What he had instinctively or advisedly achieved with these and other means, is to increase the dramatic element and to infuse excitements into his music-making. Speed, accuracy, 'percussively' sharp attacks combined with emotive elements of the cantorial genre all led to a dramatic style of violin playing. It appears that whereas pianists are concerned with ways of making a percussive instrument sing, Heifetz attempted to make an essentially singing instrument percussive at time (reminiscent of his frustrated wishes of youth of becoming a pianist rather than a violinist perhaps?). Later in life he openly admitted that he deliberately aimed to excite and to thrill and to dramatize his performances to “have his audiences on the edge of their seats”. He often prodded his students to seek the same in their playing.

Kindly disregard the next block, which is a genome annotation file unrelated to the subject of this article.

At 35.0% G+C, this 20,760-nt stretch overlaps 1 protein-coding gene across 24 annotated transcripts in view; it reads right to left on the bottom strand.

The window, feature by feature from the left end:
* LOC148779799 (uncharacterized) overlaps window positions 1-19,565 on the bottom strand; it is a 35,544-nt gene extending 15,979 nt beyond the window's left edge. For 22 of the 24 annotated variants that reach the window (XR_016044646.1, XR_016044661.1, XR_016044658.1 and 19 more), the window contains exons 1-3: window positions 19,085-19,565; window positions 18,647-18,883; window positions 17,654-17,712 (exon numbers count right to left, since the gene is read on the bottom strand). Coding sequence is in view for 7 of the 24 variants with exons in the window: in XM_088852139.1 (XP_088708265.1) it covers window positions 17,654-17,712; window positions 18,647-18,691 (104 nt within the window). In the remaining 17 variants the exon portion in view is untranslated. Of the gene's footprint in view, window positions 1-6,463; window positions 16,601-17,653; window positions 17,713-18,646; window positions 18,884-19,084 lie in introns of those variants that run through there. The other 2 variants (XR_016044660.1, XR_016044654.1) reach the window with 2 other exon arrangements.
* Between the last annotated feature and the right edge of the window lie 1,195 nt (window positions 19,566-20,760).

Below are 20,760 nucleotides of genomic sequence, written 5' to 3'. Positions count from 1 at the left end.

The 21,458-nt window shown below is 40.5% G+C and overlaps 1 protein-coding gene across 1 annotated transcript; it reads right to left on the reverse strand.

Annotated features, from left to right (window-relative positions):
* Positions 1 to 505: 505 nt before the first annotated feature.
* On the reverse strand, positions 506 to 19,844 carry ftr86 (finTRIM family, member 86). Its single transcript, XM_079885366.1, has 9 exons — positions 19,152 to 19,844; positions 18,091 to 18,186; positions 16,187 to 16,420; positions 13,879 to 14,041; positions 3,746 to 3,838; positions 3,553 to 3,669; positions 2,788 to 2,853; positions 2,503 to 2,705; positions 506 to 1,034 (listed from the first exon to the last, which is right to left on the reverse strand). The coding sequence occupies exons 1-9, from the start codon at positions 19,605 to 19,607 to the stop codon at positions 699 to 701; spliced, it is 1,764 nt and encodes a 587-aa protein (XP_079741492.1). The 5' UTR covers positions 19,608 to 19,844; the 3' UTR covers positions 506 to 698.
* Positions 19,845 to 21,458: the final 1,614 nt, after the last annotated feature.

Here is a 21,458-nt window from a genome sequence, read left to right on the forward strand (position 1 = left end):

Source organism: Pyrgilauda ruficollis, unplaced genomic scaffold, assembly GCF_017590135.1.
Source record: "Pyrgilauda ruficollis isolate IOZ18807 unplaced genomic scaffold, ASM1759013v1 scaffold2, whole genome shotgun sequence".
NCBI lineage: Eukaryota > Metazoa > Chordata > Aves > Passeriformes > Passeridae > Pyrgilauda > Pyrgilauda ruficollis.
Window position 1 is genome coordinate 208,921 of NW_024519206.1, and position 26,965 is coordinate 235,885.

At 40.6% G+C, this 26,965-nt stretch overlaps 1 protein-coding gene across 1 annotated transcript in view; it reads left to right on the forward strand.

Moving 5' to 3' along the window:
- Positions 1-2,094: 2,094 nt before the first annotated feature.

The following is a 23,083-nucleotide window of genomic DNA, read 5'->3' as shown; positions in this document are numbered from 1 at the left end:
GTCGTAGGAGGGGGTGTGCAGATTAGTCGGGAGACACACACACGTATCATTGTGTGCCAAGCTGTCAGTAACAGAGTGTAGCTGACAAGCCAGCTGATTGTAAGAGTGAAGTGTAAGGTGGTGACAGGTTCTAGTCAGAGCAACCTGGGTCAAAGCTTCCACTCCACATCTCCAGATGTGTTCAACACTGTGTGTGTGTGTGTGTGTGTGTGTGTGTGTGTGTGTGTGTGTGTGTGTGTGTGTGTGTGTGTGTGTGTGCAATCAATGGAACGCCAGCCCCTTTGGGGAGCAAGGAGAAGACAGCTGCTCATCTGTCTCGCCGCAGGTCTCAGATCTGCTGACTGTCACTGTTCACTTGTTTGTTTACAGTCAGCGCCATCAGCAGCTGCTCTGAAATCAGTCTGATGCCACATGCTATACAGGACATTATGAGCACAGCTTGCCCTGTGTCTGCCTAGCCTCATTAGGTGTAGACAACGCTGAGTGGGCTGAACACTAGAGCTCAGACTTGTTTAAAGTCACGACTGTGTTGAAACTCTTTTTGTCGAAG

One can only ponder about the reasons which have increasingly led him to seek such effects in his playing. I certainly have some ideas, though they belong to an entirely different narrative. Suffice to say here that my conclusions may lead one to believe that the gradual transformations in Heifetz’s playing appears to mirror a parallel – and ultimately paradoxical - process of a wider musical struggle. It was akin to a deliberate attempt to liberate himself from the ‘straightjacket’ of the cantorial roots, those primordial elements in his life that shaped him and formed the corner stone of his art. It is paradoxical in the sense that hard as he might have tried, he was unable to shed the very vestiges containing the fundamental voice of his soul. The mightier he tried, the more canonic and entrenched those primeval elements remained. (Psychologists have long recognized the paradox namely, that what one resists - persists.)